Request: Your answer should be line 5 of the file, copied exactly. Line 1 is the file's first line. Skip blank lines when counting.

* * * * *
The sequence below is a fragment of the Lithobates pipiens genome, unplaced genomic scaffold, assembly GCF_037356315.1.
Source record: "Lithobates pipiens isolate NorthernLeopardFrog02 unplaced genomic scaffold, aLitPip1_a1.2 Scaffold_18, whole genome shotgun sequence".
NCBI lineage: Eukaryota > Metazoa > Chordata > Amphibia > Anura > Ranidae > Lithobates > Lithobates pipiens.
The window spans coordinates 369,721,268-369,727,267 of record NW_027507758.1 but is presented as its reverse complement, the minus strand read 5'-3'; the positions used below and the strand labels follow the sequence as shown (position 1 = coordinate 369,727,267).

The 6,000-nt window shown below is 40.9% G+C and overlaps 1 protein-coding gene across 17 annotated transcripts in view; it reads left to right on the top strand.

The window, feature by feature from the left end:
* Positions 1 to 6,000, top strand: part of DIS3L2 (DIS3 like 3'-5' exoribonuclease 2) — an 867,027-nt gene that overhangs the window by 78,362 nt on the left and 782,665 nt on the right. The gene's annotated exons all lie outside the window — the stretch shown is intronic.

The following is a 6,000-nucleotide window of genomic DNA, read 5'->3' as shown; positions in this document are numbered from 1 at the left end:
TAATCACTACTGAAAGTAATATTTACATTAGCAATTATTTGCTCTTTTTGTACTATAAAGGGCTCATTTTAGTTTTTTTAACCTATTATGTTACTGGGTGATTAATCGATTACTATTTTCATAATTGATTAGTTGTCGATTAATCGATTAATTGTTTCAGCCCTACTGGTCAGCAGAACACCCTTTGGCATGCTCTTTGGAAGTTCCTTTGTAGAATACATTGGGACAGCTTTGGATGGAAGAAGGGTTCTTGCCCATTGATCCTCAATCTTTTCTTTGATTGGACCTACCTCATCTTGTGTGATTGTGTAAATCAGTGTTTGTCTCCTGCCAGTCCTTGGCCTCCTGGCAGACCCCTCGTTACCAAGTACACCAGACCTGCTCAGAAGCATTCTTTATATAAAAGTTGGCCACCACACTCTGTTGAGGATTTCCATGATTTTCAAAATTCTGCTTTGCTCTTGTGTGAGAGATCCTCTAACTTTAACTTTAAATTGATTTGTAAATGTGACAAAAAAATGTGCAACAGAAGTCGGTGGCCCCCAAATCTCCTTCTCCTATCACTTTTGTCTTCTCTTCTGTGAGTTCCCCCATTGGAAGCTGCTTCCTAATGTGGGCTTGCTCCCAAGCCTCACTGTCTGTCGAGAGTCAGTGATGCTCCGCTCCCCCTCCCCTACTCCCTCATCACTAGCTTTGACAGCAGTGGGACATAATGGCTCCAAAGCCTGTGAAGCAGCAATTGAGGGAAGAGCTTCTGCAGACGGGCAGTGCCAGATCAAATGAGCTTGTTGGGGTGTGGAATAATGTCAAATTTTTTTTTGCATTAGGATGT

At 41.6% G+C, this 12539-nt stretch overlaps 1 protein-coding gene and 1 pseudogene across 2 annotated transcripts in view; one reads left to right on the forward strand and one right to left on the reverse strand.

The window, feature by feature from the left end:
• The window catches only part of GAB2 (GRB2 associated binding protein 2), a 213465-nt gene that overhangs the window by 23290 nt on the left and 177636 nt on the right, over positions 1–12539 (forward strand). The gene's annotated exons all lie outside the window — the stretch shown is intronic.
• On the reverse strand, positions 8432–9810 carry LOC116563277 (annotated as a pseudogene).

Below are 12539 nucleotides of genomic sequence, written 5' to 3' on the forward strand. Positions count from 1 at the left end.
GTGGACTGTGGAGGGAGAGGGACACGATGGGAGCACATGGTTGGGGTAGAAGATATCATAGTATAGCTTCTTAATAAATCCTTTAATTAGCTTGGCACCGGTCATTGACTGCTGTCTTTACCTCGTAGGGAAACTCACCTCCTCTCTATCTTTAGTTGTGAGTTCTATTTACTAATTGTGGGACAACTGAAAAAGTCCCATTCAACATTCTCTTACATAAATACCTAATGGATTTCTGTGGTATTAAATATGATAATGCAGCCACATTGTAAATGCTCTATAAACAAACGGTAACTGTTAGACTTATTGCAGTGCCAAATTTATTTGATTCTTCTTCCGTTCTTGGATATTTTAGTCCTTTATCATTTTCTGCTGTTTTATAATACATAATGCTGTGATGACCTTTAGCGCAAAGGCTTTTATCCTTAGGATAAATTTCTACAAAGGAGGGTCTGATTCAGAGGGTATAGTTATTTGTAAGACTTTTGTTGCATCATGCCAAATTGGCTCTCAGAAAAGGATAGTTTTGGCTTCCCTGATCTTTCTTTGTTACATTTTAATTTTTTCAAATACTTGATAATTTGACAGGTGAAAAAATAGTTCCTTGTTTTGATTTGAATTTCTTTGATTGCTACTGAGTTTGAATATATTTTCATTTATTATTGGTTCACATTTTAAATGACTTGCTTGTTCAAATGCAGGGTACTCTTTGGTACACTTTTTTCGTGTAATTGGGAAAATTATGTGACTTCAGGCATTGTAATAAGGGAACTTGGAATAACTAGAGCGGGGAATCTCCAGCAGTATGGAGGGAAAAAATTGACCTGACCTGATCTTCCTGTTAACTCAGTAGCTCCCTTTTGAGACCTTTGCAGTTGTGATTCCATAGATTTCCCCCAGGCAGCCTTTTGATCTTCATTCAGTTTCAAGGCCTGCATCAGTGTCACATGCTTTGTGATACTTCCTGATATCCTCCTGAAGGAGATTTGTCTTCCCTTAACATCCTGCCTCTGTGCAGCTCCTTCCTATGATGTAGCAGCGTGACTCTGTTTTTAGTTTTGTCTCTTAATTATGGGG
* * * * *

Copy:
The 6,000-nt window shown below is 40.9% G+C and overlaps 1 protein-coding gene across 17 annotated transcripts in view; it reads left to right on the top strand.